"What is a seemingly harmless parenting mistake that will mess up a child later in life?"
Not letting children be emotional
"Telling them to 'suck it up' because it give kids the thought that their feelings don't matter to anyone else and nobody will care for them if they tell people about their feelings. It gives children the thought that if they cry or even express their emotions, they're weak and nobody will care."
Parents acting like friends
"Being a friend instead of being a parent, or otherwise blurring those lines."
Pushing gender roles
"Being told that I couldn't have GI Joe's because 'I was a girl', or being referred to as a 'tomboy', because I didnt want to wear MAKEUP at the age of NINE... God forbid."
Ignoring a child's health issues
"I used to get routine stomach aches after bedtime, my parents thought I was crying wolf- I now have health anxiety and OCD issues stemmed from it"
Statements like these
"'Because I told you so.'"
"Saying anything to the effect of 'Do as I say, not as I do'"
Yelling at them for the little things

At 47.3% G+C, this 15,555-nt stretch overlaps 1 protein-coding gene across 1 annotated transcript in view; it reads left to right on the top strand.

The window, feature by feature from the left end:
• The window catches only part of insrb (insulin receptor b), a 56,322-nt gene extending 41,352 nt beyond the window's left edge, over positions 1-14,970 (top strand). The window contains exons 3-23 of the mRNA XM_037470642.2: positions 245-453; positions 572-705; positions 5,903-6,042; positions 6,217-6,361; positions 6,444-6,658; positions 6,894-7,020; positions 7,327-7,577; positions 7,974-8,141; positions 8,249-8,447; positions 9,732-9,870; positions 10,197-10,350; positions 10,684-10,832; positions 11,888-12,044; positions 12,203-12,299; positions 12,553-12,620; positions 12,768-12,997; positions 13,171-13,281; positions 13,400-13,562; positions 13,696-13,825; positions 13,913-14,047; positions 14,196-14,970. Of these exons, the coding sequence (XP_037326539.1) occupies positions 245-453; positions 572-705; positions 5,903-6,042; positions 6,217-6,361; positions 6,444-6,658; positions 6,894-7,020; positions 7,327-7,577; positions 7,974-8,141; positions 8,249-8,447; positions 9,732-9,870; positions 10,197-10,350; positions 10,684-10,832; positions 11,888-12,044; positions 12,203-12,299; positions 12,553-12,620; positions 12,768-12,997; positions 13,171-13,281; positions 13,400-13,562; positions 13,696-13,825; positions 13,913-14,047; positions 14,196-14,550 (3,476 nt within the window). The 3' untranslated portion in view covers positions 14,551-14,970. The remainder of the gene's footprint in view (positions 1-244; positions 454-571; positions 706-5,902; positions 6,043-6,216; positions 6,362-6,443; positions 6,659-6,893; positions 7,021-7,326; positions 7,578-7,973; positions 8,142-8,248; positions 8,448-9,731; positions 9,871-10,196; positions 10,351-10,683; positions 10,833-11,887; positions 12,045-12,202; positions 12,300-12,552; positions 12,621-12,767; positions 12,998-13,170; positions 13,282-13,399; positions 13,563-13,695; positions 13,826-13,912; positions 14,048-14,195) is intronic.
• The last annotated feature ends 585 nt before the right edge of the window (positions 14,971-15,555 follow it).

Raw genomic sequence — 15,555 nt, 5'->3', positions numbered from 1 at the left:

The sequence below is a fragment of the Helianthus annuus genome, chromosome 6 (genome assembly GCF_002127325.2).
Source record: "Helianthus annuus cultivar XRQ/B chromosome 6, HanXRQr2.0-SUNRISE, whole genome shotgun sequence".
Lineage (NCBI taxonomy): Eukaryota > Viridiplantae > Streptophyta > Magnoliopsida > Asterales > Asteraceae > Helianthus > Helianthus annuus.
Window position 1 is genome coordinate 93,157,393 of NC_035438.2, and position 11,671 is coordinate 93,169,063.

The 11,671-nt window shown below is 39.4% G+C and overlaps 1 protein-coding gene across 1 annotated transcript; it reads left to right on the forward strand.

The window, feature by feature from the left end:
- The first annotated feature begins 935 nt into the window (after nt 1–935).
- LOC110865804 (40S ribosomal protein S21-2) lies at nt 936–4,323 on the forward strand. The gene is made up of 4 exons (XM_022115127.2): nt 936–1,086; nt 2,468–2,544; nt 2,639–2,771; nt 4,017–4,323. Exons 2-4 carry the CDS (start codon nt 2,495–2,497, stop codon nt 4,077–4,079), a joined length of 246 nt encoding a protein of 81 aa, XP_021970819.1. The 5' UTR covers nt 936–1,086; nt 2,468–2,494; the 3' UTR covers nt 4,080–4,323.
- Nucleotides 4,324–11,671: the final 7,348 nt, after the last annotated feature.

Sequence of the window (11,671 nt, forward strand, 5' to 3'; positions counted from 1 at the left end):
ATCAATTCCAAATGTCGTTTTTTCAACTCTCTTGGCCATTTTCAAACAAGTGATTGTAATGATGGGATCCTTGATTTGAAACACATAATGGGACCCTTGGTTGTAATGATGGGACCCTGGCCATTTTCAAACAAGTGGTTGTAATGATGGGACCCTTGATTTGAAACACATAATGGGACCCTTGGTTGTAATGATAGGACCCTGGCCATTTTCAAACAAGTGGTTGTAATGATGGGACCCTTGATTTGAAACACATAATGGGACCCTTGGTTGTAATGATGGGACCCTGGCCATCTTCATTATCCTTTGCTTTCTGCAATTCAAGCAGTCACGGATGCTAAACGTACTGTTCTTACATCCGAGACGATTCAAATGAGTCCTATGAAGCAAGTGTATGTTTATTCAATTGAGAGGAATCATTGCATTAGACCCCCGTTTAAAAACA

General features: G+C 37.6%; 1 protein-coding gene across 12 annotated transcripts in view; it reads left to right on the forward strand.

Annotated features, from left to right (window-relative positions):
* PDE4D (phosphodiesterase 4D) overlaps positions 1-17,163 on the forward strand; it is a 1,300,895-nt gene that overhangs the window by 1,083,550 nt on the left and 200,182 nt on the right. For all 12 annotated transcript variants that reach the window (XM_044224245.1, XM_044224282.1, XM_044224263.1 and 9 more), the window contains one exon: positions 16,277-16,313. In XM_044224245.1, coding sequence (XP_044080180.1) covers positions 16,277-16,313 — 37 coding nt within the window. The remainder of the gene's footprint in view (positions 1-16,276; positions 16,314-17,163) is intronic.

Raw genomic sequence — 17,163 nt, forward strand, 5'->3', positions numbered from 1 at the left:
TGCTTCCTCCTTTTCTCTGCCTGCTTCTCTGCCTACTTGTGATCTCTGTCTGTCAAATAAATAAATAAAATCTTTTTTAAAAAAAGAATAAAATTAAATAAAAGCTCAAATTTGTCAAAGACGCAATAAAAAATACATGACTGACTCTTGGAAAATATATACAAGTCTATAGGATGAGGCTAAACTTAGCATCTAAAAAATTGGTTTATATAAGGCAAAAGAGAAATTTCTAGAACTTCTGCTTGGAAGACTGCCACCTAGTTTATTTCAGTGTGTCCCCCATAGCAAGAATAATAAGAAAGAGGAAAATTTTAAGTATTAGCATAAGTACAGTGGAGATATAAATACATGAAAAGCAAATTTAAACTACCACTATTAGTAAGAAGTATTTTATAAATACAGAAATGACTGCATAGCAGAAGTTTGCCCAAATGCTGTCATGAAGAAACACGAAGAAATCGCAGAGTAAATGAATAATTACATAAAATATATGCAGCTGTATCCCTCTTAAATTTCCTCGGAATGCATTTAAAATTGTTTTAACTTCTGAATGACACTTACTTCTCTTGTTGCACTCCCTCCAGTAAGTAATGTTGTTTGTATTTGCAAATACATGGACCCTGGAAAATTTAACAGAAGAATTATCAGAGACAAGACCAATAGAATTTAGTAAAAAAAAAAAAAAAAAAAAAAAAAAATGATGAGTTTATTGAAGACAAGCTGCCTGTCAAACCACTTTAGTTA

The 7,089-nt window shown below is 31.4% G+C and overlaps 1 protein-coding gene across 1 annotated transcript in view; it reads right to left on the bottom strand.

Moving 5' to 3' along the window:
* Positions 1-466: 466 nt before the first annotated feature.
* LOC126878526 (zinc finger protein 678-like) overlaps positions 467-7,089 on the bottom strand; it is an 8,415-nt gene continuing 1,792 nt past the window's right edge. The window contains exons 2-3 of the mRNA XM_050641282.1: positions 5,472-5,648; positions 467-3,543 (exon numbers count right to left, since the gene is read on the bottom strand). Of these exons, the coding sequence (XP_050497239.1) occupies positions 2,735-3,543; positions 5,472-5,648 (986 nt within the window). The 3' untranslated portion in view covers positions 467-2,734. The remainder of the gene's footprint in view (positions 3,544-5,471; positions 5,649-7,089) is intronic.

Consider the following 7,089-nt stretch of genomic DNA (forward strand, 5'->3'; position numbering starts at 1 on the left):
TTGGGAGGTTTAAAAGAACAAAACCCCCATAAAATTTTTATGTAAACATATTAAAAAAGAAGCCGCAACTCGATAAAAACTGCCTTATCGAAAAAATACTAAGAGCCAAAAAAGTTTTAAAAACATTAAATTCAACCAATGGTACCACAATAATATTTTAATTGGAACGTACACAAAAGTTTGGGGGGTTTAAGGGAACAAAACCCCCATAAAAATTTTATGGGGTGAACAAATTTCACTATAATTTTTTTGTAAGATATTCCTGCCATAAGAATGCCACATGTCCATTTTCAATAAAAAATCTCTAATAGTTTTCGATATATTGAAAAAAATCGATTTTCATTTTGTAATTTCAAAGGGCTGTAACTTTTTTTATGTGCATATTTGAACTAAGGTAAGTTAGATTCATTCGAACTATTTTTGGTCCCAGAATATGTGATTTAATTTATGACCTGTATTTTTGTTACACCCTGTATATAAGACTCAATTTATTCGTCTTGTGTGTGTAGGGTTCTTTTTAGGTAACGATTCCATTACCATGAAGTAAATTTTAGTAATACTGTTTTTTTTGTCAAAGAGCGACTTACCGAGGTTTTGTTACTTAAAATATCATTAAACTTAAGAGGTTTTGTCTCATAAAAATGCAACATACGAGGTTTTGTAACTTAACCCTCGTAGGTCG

"Yelling at them for common mistakes. I once got yelled at off failing one class, and from that day on I would hide any sort of bad school grade. Yelling at your children only teaches them to hid mistakes, or stop making them."
Exaggerating how smart they are
"Saying 'You're so smart!' rather than 'You figured it out!' when they solve a problem or complete a task. Doing the latter praises the process of learning over their innate intelligence."
"It really isn't good for kids."
Trying to control their futures
"Trying to engineer your child. Parent's are meant to guide their children. You don't get to decide who they are going to be."
Gossiping about your childrenGiphy
"Using your kids secrets as gossip matterial. My mom did this with my aunt, both behind my back and right in front of me. Literally giggling and laughing about it with my aunt in front of our families."